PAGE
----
A business with heart likely has a better chance of surviving because the do-whatever-it-takes mindset is rooted in passion. However, purpose-driven entrepreneurs must learn early on how to walk that middle path of doing good and getting paid. Luckily, examples of well-run businesses are all around us, so return to your business plan and dig deeper into the competitor analysis to look for a business model to replicate.
Research how competitors structure their team, their salaries, how they send their products (order one for yourself to get the brand experience), how they handle customer service (give them a call!) or what their website and social pages look like. When you find a business model you’d like to adopt, a great way to implement that structure is to hire team members with similar working experience. Seek out vendor partners that specialize in your field, like an accountant or attorney that regularly works for schools, for instance. While your mission and purpose is the solid foundation, these elements are the framework — the scaffolding — that allow you to continue to build.
For example, The Oak School is run operationally like many other schools, but there are small changes that allow us to stay most true to our mission. We have smaller class sizes, our educators are required to have a master’s degree (even if they’re preschool teachers) and we’re committed to giving teachers autonomy in their classrooms (no mandated lesson plans). Take inspiration from competitors, but get creative and make it your own, differentiating yourself along the way.
Prioritize community outreach, seek out partnerships and network like crazy.
I cannot stress this enough: The connections you make with people — whether it’s the individuals you hire, clients or vendor partners you gain along the way — are what make a business successful.
Community outreach, collaborative peer partnerships and networking are absolutely vital. Community outreach looks like getting people involved in your business by hosting an event, being present at local events (farmers markets to free concerts in the parks) or even sponsoring an area sports team. Collaborative peer partnerships can happen locally or across state lines, but would look like a retail partnership (buy something here, get XX% off there) or a charitable partner. Networking will not only help with brand awareness, but can help you refine your business operations if you’re meeting with like-minded entrepreneurs.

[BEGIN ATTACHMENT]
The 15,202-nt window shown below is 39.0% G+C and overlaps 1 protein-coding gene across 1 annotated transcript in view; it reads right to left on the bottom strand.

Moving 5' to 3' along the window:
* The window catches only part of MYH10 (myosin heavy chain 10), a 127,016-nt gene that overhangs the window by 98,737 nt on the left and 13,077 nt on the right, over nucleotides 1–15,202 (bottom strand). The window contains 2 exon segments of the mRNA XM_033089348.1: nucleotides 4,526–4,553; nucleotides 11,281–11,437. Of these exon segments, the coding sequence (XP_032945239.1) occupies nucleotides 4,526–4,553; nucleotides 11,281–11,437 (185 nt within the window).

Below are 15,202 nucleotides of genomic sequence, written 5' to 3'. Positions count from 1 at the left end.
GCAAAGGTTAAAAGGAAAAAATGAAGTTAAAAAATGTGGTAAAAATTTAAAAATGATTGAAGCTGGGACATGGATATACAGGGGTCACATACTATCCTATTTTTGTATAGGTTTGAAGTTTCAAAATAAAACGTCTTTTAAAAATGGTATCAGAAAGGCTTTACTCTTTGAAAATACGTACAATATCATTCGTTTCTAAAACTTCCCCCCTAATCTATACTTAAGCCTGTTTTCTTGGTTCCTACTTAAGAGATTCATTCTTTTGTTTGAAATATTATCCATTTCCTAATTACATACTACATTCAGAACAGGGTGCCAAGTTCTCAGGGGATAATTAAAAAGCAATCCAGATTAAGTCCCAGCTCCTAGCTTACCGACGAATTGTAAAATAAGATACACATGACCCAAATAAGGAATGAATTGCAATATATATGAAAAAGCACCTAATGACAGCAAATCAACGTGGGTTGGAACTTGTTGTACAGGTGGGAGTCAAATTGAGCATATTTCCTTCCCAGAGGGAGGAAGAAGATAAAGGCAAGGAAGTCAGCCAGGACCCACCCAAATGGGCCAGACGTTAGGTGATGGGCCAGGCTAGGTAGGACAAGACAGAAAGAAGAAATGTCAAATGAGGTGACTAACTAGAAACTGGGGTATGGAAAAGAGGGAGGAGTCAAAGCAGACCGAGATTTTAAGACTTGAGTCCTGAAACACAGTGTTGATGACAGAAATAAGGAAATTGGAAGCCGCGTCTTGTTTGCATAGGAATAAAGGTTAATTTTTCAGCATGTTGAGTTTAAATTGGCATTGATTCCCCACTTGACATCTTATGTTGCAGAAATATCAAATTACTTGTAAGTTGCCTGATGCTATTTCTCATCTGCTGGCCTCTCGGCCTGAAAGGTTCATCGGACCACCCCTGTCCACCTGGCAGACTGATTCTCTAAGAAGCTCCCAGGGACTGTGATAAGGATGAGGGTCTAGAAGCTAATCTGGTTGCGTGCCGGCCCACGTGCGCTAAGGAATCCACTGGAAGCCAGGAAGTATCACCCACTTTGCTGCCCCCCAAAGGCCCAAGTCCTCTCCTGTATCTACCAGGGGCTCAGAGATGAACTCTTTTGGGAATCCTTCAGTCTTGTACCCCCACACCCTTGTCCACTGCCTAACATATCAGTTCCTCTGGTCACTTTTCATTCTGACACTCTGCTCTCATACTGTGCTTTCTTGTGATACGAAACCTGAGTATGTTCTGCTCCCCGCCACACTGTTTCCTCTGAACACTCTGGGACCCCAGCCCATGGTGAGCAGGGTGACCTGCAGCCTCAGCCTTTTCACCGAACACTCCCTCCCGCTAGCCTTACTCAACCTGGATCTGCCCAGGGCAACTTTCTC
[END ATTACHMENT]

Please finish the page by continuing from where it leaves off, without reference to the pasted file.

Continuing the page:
You’ll also want to consider your online presence, which is critical to building credibility and driving awareness and traffic that you gain while making these important connections. An appealing, fast-loading website coupled with active social media pages that share relevant content can be the difference maker between someone choosing to do business with you or not. Becoming an authority in your field or with your type of product is critical and makes you shareable, helping to drive brand awareness and business opportunities. Now, many tech-savvy business owners build their own initial web presence, which is a great way to start with low overhead. And once you get some momentum going, you can always pull in a digital marketing specialist to help.
Launching a profitable purpose-driven startup is possible, but entrepreneurs will need to build from the lens of sustainable operations. The world needs more purpose-driven businesses to drive the economy while benefiting humanity, but in order to make a lasting impact, startups need to be launched like a business, not a charity. Business can do good. But it’s up to those in charge of the business to keep things running in a way that benefits the many, instead of the few. People will remember how you made them feel, which will create devoted customers and employees both.
Convert your purpose into a business by building out a solid plan, adopt a proven business model and build credibility via networking. Remember, the ripple effect. While your impact may start small, it will grow wider. It’s time to go after your dream.